Isolation and identification of alpha,alpha-trehalose and glycerol from an arctic psychrotolerant Streptomyces sp. SB9 and their possible role in the strain's survival.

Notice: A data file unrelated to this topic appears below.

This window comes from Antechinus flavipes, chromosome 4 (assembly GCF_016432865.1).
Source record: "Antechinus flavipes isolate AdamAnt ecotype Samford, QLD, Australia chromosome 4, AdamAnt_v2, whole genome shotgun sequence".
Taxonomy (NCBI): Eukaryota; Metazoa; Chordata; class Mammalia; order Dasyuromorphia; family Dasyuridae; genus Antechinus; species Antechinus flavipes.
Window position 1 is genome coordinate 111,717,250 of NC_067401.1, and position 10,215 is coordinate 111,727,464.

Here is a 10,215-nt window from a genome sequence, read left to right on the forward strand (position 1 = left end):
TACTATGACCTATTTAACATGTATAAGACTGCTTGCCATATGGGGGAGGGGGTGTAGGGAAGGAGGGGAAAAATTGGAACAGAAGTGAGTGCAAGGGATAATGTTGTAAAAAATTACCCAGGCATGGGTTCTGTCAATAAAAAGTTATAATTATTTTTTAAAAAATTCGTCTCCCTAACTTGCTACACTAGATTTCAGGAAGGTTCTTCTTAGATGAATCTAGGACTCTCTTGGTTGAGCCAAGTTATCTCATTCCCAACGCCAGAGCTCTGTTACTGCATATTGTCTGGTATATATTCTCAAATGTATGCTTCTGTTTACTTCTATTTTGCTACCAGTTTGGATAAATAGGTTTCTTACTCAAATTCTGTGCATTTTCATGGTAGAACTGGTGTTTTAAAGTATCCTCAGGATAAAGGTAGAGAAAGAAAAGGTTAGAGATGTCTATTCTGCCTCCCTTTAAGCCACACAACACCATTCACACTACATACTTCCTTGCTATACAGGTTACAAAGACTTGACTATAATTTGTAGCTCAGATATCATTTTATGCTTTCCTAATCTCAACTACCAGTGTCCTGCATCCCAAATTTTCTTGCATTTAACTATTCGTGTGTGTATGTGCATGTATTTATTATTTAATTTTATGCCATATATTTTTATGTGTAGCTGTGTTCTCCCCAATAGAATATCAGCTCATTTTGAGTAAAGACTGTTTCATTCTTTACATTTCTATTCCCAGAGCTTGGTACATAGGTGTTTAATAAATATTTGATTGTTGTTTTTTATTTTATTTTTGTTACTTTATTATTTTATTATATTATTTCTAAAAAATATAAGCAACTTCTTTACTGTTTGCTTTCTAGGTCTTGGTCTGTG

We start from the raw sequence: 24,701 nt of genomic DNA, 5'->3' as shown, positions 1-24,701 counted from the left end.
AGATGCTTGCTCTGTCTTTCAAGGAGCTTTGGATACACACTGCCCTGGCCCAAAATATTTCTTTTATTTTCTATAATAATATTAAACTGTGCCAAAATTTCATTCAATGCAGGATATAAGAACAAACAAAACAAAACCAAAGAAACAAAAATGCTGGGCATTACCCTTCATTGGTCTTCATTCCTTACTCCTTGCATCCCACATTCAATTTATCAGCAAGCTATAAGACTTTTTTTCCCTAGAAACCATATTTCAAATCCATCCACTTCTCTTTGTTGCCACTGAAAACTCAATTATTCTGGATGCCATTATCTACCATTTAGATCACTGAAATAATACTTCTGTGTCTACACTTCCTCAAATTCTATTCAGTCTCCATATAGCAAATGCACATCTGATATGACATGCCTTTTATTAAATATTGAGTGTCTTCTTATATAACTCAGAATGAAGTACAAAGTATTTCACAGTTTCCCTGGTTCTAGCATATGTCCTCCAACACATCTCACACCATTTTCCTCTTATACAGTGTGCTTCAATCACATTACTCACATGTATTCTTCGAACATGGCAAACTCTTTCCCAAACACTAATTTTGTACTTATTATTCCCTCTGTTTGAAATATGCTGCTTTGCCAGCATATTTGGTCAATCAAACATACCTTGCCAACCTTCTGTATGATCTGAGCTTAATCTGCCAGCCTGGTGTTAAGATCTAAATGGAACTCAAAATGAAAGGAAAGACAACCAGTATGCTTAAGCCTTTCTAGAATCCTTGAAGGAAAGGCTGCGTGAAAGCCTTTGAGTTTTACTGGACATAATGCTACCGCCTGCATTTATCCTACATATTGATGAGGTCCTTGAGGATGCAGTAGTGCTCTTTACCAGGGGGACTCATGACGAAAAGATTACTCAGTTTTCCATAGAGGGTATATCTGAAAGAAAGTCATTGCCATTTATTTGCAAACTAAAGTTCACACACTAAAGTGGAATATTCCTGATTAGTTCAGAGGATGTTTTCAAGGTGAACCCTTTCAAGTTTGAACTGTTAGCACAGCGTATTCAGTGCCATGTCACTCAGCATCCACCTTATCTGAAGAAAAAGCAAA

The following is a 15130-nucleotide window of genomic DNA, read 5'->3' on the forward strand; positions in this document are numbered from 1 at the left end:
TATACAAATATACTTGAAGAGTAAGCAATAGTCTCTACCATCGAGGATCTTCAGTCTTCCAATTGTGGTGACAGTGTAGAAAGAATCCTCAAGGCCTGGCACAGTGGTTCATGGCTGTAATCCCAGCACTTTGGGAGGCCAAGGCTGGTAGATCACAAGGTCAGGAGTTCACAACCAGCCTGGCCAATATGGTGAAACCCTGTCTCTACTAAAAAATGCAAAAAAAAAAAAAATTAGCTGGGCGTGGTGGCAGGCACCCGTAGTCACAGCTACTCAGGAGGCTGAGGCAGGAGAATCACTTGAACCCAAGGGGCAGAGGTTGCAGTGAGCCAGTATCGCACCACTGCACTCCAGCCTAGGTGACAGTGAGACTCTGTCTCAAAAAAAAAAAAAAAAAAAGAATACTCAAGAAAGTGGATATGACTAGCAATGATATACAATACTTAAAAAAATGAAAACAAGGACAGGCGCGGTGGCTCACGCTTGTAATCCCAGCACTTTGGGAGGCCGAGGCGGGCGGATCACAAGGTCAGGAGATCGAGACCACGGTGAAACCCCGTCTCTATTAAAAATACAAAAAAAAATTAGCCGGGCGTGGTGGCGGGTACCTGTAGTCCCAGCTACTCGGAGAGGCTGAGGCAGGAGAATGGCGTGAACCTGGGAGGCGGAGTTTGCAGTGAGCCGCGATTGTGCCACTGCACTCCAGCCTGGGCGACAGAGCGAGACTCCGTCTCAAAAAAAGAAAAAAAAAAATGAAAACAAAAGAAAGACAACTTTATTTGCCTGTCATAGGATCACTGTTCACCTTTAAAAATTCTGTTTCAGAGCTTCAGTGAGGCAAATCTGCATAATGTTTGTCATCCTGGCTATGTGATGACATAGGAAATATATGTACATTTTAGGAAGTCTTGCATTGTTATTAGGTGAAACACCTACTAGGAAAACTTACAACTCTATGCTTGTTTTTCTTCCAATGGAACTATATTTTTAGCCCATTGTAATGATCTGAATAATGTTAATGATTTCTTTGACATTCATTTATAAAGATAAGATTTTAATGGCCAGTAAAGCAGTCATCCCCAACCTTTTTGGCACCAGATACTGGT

ABSTRACT Streptomyces sp. strain SB9 was isolated from perm frost soil samples in Spitsbergen, Arctic Ocean; it grows in a temperature range between 4 degrees C and 28 degrees C. During the survey of biologically active metabolites biosynthesized by this strain, significant amounts of alpha,alpha-trehalose (1) and glycerol (2) were detected. The compounds were isolated from the mycelium, were chromatographically separated, and the structures were elucidated on the basis of MS and NMR measurements. A possible role of trehalose in cold adaptation of the strain was examined. It was determined that the mycelium of the strain cultivated at 4 degrees C accumulated 5-fold higher amounts of trehalose in comparison with the cells cultivated at 28 degrees C. The mesofilic reference strains, Streptomyces spectabilis NRRL 2494 and Streptomyces lividans TK64, accumulated 100-fold less trahalose than the psychrotolerant Streptomyces sp. SB9. High amounts of trehalose in the cells could be a reason for adaptation of the strain to life at Arctic conditions.